Most individuals are unaware that two types of exemptions can be used if you file bankruptcy. When Congress passed bankruptcy laws, they allowed states to decide if they wanted to enable their residents to use the federal bankruptcy exemptions or state-specific exemptions to keep their property. Indiana is one of the states that only permit filers to use the Indiana bankruptcy exemptions.

So, when you fill out your bankruptcy forms, you will need to make sure that you are using the Indiana exemptions, not federal exemptions. One exception to this regulation is using federal nonbankruptcy exemptions to cover specific retirement accounts and disability benefits. Recall that choosing the proper exemption is necessary for your case to operate smoothly.

Most individuals who file bankruptcy do so to get a “fresh start” and lasting debt relief. The concept behind filing bankruptcy is that once your debts are eradicated, you will be in a place to start your life over. If you filed for bankruptcy and lost all of your belongings, it would be tough to start over.

The only way to start over would be to have your debts eradicated and be left with enough property to sustain yourself and your dependents. Congress comprehends that if individuals were left penniless, they would be in a far worse situation. So, when you file for bankruptcy, you get to keep some of your property.

Indiana has opted out of the federal exemption system, so only state bankruptcy exemptions can be used. Many of the Indiana exemptions are listed below. The figures listed may be higher for married couples:

  • Homestead (equity in a dwelling used as a residence)
    • Up to $17,600
  • Personal property
    • $350 of intangible personal property
  • Health aids
  • Wages and cash
    • 75% of wages; may be higher for low-income people
    • Earned income tax credit
  • Insurance
    • Fraternal benefit society benefits
    • Life insurance policies with a beneficiary spouse, children, or creditor
    • Group insurance
  • Pensions and retirement
    • Pensions for public employees, teachers, police/sheriffs, firefighters
    • Retirement plans
  • Public benefits
    • Unemployment
    • Workers compensation
    • Crime victims’ compensation
    • Public assistance
    • Social security
    • Veteran’s benefits
    • Alimony and child support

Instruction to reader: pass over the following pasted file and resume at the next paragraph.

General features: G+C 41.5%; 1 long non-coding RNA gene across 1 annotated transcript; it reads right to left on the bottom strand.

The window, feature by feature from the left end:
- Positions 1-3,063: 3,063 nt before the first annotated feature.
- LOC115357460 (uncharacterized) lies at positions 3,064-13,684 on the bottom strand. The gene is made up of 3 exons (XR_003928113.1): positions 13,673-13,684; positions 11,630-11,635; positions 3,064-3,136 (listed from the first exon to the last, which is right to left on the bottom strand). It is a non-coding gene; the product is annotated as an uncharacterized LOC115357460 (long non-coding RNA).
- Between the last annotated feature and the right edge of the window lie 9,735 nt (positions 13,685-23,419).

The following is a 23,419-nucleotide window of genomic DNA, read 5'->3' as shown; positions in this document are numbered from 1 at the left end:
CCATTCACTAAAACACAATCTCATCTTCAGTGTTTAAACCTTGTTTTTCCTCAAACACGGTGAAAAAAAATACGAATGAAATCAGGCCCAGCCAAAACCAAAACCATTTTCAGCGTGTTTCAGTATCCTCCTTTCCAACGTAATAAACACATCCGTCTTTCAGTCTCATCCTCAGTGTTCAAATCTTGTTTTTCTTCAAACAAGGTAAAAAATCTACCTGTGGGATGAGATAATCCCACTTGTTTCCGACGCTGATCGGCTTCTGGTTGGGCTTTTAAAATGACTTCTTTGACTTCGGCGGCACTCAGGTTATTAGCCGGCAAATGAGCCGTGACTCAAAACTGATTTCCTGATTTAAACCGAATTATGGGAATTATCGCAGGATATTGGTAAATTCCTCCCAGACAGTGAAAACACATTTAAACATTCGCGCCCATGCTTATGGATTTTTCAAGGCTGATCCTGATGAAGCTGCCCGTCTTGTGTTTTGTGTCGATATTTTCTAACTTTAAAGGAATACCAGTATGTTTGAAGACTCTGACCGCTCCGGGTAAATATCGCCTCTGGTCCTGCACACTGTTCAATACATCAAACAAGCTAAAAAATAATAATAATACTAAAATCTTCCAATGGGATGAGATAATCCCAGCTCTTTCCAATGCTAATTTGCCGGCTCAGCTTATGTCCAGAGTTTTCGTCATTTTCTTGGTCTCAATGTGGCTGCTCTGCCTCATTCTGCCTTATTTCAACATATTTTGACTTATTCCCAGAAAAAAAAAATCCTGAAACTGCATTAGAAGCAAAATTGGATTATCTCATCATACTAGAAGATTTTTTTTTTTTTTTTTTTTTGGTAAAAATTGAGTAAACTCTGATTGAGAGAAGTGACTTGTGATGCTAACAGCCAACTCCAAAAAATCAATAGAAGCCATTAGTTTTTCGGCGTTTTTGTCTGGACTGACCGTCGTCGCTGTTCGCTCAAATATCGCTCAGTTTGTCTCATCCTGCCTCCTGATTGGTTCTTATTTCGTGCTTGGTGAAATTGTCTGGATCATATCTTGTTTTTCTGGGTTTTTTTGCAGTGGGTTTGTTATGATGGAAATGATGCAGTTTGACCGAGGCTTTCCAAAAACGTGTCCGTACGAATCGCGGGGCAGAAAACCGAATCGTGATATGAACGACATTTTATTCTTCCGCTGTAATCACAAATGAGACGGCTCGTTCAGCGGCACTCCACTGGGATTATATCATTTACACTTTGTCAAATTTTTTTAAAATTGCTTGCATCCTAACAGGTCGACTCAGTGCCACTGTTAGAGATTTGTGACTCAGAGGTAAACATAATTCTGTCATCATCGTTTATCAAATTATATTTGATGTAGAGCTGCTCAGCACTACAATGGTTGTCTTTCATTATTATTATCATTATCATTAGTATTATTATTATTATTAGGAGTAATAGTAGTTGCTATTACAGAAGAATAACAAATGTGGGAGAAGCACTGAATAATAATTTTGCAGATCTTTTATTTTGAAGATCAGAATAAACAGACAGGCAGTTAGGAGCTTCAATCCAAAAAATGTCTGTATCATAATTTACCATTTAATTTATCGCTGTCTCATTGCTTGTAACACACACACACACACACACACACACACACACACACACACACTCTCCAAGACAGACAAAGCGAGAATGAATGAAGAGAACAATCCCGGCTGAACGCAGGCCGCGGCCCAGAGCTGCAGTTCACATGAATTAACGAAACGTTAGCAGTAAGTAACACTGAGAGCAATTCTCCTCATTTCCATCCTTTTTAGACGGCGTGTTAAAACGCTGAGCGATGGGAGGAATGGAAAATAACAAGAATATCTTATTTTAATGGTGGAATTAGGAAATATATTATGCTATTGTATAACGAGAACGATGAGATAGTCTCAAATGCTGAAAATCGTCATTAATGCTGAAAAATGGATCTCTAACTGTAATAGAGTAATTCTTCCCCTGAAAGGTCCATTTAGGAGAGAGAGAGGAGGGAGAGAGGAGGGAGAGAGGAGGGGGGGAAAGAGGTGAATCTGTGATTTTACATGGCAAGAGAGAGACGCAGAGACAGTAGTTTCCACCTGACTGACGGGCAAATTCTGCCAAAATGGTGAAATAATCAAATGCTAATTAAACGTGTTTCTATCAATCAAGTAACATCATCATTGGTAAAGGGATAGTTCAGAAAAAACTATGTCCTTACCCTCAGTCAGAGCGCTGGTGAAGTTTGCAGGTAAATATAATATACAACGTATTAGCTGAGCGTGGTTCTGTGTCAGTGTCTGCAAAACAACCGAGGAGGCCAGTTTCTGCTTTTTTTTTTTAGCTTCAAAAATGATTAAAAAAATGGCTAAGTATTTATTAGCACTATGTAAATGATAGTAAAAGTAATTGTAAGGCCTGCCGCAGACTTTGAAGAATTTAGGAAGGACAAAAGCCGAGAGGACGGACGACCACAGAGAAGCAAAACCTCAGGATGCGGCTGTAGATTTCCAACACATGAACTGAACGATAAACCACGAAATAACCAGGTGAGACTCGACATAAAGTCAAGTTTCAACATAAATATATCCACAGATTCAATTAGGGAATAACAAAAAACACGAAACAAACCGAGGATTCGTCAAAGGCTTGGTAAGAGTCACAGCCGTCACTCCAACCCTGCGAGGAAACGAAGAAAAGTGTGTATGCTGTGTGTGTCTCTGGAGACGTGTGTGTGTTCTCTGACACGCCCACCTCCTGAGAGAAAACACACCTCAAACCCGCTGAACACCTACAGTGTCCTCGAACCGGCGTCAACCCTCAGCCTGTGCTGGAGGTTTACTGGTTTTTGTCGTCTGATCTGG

• Amount reasonably necessary for the support of debtor and dependents
  • Other
    • Education savings plan
    • Medical savings account
    • Debtor’s interest in a credit or refund
  • Wildcard
    • Up to $9,350 in personal property

How Does the Wildcard Exemption Work?

The debtor can use the wildcard exemption to save any property, including property not covered by the other exemptions. The catch is that the debtor can only save up to $9,350.

When You Can Use Indiana’s Bankruptcy Exemptions

You can file for bankruptcy in Indiana after living there for over 180 days (or the greater portion of 180 days before filing). But before using Indiana’s exemptions, you need to live in Indiana for 730 days before filing for bankruptcy. Otherwise, you’d use the previous state’s exemptions.

For instance, imagine you weren’t living in any one state during the two years before filing for bankruptcy. In that circumstance, you’d use the state’s exemptions you lived in for most of the 180 days before the two-year period that immediately preceded your filing. (11 U.S.C. § 522(b)(3)(A).)

Common Indiana Bankruptcy Exemptions

Although the federal bankruptcy exemptions aren’t available in Indiana, keep in mind that partners who share an ownership interest in the property can double the corresponding exemption.

Also, all filers are permitted to:

  • Use the federal nonbankruptcy exemption list
  • Protect stimulus payments, tax credits, and child credits using the federal COVID-19 recovery rebate exemption, and
  • Keep tax-exempt retirement accounts, including 401(K)s, 403(b)s, profit-sharing, and money purchase plans, SEP and SIMPLE IRAs, and defined benefit plans and traditional and Roth IRAs to $1,512,350 per individual

Indiana Homestead Exemption